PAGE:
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Superbabes Superbabes (New Member) New Member Nurse

Choosing comfort over challenge, am I a bad nurse?

NICU   (475 Views 8 Comments)
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I have been in the NICU for about 1.5 years now and have been conflicted regarding this. I am starting to see a pattern where I work.  Majority of the microprems/prems are stable but requires respiratory support, whether it be low flow, high flow, CPAP, NIPPV, HFO or the jet. Some of them get sick and needs antibiotics, some of them have low sugars and needs IV fluids, most of them are working up to full feeds. There are those rare incidences where babies are admitted very sick or gets very sick so they get intubated with high pressures and gets put on a whole load of drips. 

I feel like I am at a point where I can take on more challenging assignments... but there’s a voice inside that’s screaming noooooooooooo. I feel like because I am new and young this is my time to dive into the complex assignments for optimal learning (or so people tell me) but at the same time my body is telling me that I really do not need the stress. I’ve had this conversation with a colleague of mine and she said that she doesn’t really care to be the “hero” and “save” the extremely sick babies, she’s happy to take care of the stable cpap ones. Am I a bad nurse  if I chose the easier way out? 

I know there’s not a right or wrong answer to this. I guess I am just curious as to what you guys out there think. 

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Even stable NICU babies have a lot going on. I'm sure there's plenty to learn, and it sounds like you have plenty of time to learn it. Moving along at your own pace sounds a good strategy, IMO.
I have been in med/surg for ten years and have no desire to "move up", so consider the source. I'm an easily content person.

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We don't all need the big adrenaline rush.  If you don't think your body needs the added stress, then listen to it.  You're probably planning to be a nurse for more than a couple of years so you need to do you and pace yourself accordingly.  And the more stable babies are just as deserving of your care.  No patient should be someone's stepping stone to greater glory.

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Critical care isn't for everyone.  Does your NICU have a step down? You can see if you can apply for that if they do.  There isn't anything wrong with how you feel, but I do feel you need a little bit more education on what a high pressure system is and why the very young ones are frequently placed on jets.  High frequency is not high pressure, but it has to be enough to where the lungs stay inflated.  Very small premies do not have a constant flow of oxygen through the blood from a cord anymore and their lungs are not developed enough in many cases for there to be enough exchange if the frequency was lower due to low surface area.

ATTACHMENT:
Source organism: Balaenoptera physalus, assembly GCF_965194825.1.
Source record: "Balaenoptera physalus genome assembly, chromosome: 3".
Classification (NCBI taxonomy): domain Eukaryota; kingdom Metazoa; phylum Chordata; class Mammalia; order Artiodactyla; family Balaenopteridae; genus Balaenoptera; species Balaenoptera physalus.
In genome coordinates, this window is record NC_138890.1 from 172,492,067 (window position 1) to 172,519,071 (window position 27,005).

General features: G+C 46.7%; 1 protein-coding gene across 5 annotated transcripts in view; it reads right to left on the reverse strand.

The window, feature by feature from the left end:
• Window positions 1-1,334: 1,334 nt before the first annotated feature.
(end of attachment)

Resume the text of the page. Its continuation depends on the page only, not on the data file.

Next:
Take an opportunity when it is slow and talk to respiratory therapy or a more senior nurse.  I think you'll be more comfortable if you understand more what is going on.

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You've got a good solid year and a bit behind you in arguably one of the toughest nursing environments. Ever.

But good news - the shift to any other PEDS specialty might be easy, given what you know. You're not stuck in one place. You don't have to feel like you "have" to "move up" if you don't want to. Best of luck!

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Hey, do what you like to do.  One of the hospitals I worked at, we had NNPs that only worked the step down unit.  Most of them were older, getting ready for retirement and they didn't want the stress and aggravation of the acute babies anymore. There's no shame in that.  For every nurse that doesn't like those babies, there's another who does, we need all types. 

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I routinely have that conversation with myself. I want the high acuity babies for the mental stimulation, but why be constantly busy for 12 hrs when I can take an easy assignment and get paid the same?

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